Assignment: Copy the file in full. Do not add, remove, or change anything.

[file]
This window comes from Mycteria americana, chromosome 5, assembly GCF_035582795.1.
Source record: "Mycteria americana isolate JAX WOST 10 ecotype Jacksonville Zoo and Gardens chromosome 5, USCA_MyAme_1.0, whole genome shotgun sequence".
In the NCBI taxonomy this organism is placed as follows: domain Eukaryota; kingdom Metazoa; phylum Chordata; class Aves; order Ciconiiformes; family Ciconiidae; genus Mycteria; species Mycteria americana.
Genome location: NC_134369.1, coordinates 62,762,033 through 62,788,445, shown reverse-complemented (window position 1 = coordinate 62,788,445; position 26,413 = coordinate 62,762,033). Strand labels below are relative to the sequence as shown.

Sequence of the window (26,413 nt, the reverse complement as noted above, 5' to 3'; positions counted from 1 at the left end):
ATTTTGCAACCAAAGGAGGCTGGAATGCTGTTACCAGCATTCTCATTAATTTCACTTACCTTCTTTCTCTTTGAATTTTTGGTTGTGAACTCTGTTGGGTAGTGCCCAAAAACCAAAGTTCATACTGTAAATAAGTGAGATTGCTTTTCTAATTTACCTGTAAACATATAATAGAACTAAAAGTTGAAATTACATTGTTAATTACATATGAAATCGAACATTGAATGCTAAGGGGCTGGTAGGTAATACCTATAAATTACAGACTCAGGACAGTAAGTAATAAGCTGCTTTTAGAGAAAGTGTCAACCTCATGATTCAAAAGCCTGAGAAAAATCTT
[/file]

This window comes from Mycteria americana, chromosome 5, assembly GCF_035582795.1.
Source record: "Mycteria americana isolate JAX WOST 10 ecotype Jacksonville Zoo and Gardens chromosome 5, USCA_MyAme_1.0, whole genome shotgun sequence".
In the NCBI taxonomy this organism is placed as follows: domain Eukaryota; kingdom Metazoa; phylum Chordata; class Aves; order Ciconiiformes; family Ciconiidae; genus Mycteria; species Mycteria americana.
Genome location: NC_134369.1, coordinates 62,762,033 through 62,788,445, shown reverse-complemented (window position 1 = coordinate 62,788,445; position 26,413 = coordinate 62,762,033). Strand labels below are relative to the sequence as shown.

Sequence of the window (26,413 nt, the reverse complement as noted above, 5' to 3'; positions counted from 1 at the left end):
ATTTTGCAACCAAAGGAGGCTGGAATGCTGTTACCAGCATTCTCATTAATTTCACTTACCTTCTTTCTCTTTGAATTTTTGGTTGTGAACTCTGTTGGGTAGTGCCCAAAAACCAAAGTTCATACTGTAAATAAGTGAGATTGCTTTTCTAATTTACCTGTAAACATATAATAGAACTAAAAGTTGAAATTACATTGTTAATTACATATGAAATCGAACATTGAATGCTAAGGGGCTGGTAGGTAATACCTATAAATTACAGACTCAGGACAGTAAGTAATAAGCTGCTTTTAGAGAAAGTGTCAACCTCATGATTCAAAAGCCTGAGAAAAATCTT